On this day two years ago, I was in Istanbul. My study abroad group and I were preparing to go on our excursion through Anatolia, the beautiful, Asiatic side of Turkey. We would have been saying our goodbyes to the city at this point: wandering in and out of familiar and unfamiliar shops, sipping on elma chai or chowing down at Simit Sarayı, snapping photos, braving Istiklal caddesi, fervently cementing our memories of the sights and smells and sounds of Istanbul. And then, at 7 am on September 18th, we would have been on our way to Edirne.

You may be surprised at the detail in that description, especially since I’m the kind of person that forgets where my keys are on a daily basis (even though I always put them in the same place). In response, let me tell you something entertaining: today I stumbled upon the pathetic blog I attempted to update while I was in the Middle East.

I’ve never been good at keeping a journal. When I was a kid, my mom bought me a Pocahontas diary. It was purple and had a plush cover with leaves on it. I wrote in approximately 10 pages of that diary over a span of roughly 6 years. On rare occasions I would be self-satisfied enough to think that my life was interesting and, in a fit of inspiration, would write down my poetic and moving thoughts. And then I would get bored with the entire process and throw the diary away, to be rediscovered again next year when I felt the urge to document that I thought Timmy from 1st grade was gross.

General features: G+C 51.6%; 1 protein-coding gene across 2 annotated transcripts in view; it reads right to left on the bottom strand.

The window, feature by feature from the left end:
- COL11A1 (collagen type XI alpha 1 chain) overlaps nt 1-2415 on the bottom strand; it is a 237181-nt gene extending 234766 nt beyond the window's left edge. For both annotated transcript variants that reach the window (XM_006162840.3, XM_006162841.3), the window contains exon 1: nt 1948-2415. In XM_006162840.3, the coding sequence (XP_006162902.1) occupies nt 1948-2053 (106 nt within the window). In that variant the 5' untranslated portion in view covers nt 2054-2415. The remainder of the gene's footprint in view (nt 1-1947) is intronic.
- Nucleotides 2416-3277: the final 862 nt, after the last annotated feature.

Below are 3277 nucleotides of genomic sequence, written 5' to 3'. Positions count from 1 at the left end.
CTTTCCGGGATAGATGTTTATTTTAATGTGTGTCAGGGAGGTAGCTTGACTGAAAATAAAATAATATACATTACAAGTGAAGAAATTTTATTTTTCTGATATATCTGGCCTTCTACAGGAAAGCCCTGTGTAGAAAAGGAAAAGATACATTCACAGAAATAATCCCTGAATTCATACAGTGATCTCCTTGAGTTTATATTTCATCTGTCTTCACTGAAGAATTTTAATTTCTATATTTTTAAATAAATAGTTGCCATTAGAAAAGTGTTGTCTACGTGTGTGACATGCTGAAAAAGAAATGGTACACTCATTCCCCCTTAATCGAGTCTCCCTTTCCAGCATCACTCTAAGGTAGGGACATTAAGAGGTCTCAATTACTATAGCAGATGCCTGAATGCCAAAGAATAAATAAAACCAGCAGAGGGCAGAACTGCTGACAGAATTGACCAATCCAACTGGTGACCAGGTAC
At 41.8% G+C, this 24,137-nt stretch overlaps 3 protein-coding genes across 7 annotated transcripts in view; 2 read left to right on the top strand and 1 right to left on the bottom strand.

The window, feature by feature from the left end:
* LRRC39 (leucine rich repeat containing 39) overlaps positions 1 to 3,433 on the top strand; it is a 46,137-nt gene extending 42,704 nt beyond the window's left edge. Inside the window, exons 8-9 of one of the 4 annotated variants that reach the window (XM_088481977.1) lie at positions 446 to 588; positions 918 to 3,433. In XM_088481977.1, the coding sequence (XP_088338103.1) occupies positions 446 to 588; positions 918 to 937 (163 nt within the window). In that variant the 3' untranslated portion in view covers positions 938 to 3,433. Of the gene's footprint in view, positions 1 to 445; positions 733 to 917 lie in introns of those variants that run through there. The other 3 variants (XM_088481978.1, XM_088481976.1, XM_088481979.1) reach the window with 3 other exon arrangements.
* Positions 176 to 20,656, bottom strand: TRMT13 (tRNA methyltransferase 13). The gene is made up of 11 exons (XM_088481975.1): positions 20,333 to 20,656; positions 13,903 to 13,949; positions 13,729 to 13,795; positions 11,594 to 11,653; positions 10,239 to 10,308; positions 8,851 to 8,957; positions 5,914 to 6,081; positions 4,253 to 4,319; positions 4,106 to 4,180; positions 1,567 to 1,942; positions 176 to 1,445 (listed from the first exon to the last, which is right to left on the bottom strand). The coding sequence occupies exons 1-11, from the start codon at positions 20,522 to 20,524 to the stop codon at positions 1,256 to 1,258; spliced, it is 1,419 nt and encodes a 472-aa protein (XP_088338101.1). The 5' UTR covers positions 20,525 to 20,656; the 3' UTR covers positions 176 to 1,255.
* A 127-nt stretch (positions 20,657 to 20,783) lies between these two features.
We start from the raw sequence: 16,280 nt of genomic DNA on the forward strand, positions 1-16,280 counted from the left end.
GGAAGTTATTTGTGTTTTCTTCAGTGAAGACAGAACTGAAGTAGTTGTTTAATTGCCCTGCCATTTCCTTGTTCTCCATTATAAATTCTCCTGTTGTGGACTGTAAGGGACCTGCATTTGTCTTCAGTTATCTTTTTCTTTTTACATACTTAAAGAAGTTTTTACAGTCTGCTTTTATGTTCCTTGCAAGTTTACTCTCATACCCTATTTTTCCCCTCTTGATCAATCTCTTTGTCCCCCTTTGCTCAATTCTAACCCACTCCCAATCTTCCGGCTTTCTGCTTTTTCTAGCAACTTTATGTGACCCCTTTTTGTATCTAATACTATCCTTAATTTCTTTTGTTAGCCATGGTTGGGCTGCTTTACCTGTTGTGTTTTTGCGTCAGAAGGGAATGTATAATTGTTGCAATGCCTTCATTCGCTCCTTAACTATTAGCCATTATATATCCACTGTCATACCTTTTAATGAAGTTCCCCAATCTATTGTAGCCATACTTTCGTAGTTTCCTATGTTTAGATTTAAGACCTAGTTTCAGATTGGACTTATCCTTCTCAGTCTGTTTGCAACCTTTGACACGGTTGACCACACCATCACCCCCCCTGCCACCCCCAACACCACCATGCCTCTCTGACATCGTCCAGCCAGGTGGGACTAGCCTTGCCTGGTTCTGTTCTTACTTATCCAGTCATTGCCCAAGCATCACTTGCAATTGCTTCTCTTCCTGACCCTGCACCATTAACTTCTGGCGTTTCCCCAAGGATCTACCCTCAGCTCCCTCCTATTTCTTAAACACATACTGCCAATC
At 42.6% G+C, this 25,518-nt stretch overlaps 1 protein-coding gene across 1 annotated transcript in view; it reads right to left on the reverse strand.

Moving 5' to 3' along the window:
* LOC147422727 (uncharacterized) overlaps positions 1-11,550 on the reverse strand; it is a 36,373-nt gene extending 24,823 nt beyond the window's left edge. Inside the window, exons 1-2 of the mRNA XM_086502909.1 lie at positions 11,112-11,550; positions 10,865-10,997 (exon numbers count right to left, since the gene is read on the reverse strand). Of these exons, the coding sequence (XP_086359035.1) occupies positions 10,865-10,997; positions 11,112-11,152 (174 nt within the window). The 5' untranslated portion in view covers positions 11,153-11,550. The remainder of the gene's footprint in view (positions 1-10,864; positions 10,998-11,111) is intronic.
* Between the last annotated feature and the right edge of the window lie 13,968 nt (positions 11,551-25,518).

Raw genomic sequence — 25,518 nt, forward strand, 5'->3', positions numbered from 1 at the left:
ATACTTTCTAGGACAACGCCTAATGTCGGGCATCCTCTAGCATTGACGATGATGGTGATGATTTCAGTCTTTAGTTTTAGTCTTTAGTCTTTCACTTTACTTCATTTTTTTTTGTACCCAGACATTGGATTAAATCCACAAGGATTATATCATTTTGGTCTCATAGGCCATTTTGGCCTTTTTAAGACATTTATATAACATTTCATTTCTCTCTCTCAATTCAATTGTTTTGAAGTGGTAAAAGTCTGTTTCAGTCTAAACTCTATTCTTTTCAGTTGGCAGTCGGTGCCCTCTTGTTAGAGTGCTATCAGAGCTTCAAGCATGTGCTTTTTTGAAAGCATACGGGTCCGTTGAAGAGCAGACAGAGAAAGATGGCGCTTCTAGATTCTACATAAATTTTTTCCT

So why I assumed I’d be any better at blogging during Term in the Middle East is a complete mystery.

I was in the Middle East for a total of 113 days, and I wrote a staggering 11 posts in that entire time. One of those posts doesn’t even count because it simply said, “I did that wrong. Don’t read the following post first. Read the one after it. That’s where the story starts.” I titled that particularly inspirational post ‘um.’ Genius.

Going back over my blog –named ‘Shannon on TIME’, which makes it sound like I was taking a hallucinogen – made me feel strangely disappointed. Reading over the few posts I had written, I was effectively transported back into Turkey and Morocco. And while those posts were incredibly amusing, I now desperately wish I could have encouraged myself to take more time to document, to reflect, and to describe.

Before I get all philosophical and serious, let’s a look at a few of 20 year old Shannon’s literary gems:

Post: more turkish time

Quote: “Our professor is so energetic and genuinely funny, but she gets really confused by our questions. Often. And might possibly be deaf, because she talks over us a lot.”

Post: let me show you…

Quote: “Turkish peanut butter is better than American peanut butter. Heresy! You may shout. However, it is the truth.”

Post: a little bit of spice, a little bit of nudity…

Quote: “Surprisingly enough, I had a conversation with a local merchant in Spanish. He tried to tell me that his Spanish wasn’t great considering he had only been taking classes for six months. Not only was his grammar better than mine but his accent was better too. I declined to tell him that I’ve been taking Spanish classes for a cumulative 7 years.”